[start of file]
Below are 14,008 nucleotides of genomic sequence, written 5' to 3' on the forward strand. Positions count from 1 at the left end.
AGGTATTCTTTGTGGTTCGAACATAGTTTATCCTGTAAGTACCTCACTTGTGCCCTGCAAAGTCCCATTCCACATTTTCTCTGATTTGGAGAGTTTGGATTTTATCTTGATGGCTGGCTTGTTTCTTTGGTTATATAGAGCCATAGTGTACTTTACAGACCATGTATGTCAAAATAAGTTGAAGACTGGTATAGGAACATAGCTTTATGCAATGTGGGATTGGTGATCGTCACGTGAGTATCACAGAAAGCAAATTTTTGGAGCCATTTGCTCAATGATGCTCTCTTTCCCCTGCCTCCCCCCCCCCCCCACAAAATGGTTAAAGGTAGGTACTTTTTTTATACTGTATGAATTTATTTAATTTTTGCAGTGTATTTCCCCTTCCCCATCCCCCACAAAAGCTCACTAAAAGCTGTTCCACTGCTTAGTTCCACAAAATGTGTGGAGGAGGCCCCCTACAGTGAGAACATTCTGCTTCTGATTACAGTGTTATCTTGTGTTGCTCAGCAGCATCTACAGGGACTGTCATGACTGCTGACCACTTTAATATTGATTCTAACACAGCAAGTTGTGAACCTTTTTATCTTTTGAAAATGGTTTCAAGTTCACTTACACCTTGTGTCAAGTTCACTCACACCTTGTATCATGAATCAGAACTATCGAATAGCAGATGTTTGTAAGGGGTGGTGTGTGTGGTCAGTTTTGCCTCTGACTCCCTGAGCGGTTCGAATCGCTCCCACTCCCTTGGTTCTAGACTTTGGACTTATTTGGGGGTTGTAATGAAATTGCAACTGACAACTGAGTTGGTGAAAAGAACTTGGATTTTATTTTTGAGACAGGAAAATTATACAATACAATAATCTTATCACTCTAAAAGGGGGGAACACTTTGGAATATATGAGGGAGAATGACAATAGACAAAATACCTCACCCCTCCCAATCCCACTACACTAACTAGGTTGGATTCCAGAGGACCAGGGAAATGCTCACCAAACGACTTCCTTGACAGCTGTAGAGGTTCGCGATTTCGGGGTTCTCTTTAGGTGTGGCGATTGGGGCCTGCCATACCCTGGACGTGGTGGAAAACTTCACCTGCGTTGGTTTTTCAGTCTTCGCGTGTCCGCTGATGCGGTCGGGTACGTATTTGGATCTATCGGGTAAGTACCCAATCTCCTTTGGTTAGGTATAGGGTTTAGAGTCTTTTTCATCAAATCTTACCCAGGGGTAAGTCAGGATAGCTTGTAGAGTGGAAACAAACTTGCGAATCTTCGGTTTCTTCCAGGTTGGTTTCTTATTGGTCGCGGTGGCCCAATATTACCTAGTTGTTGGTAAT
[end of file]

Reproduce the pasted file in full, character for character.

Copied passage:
Below are 14,008 nucleotides of genomic sequence, written 5' to 3' on the forward strand. Positions count from 1 at the left end.
AGGTATTCTTTGTGGTTCGAACATAGTTTATCCTGTAAGTACCTCACTTGTGCCCTGCAAAGTCCCATTCCACATTTTCTCTGATTTGGAGAGTTTGGATTTTATCTTGATGGCTGGCTTGTTTCTTTGGTTATATAGAGCCATAGTGTACTTTACAGACCATGTATGTCAAAATAAGTTGAAGACTGGTATAGGAACATAGCTTTATGCAATGTGGGATTGGTGATCGTCACGTGAGTATCACAGAAAGCAAATTTTTGGAGCCATTTGCTCAATGATGCTCTCTTTCCCCTGCCTCCCCCCCCCCCCCACAAAATGGTTAAAGGTAGGTACTTTTTTTATACTGTATGAATTTATTTAATTTTTGCAGTGTATTTCCCCTTCCCCATCCCCCACAAAAGCTCACTAAAAGCTGTTCCACTGCTTAGTTCCACAAAATGTGTGGAGGAGGCCCCCTACAGTGAGAACATTCTGCTTCTGATTACAGTGTTATCTTGTGTTGCTCAGCAGCATCTACAGGGACTGTCATGACTGCTGACCACTTTAATATTGATTCTAACACAGCAAGTTGTGAACCTTTTTATCTTTTGAAAATGGTTTCAAGTTCACTTACACCTTGTGTCAAGTTCACTCACACCTTGTATCATGAATCAGAACTATCGAATAGCAGATGTTTGTAAGGGGTGGTGTGTGTGGTCAGTTTTGCCTCTGACTCCCTGAGCGGTTCGAATCGCTCCCACTCCCTTGGTTCTAGACTTTGGACTTATTTGGGGGTTGTAATGAAATTGCAACTGACAACTGAGTTGGTGAAAAGAACTTGGATTTTATTTTTGAGACAGGAAAATTATACAATACAATAATCTTATCACTCTAAAAGGGGGGAACACTTTGGAATATATGAGGGAGAATGACAATAGACAAAATACCTCACCCCTCCCAATCCCACTACACTAACTAGGTTGGATTCCAGAGGACCAGGGAAATGCTCACCAAACGACTTCCTTGACAGCTGTAGAGGTTCGCGATTTCGGGGTTCTCTTTAGGTGTGGCGATTGGGGCCTGCCATACCCTGGACGTGGTGGAAAACTTCACCTGCGTTGGTTTTTCAGTCTTCGCGTGTCCGCTGATGCGGTCGGGTACGTATTTGGATCTATCGGGTAAGTACCCAATCTCCTTTGGTTAGGTATAGGGTTTAGAGTCTTTTTCATCAAATCTTACCCAGGGGTAAGTCAGGATAGCTTGTAGAGTGGAAACAAACTTGCGAATCTTCGGTTTCTTCCAGGTTGGTTTCTTATTGGTCGCGGTGGCCCAATATTACCTAGTTGTTGGTAAT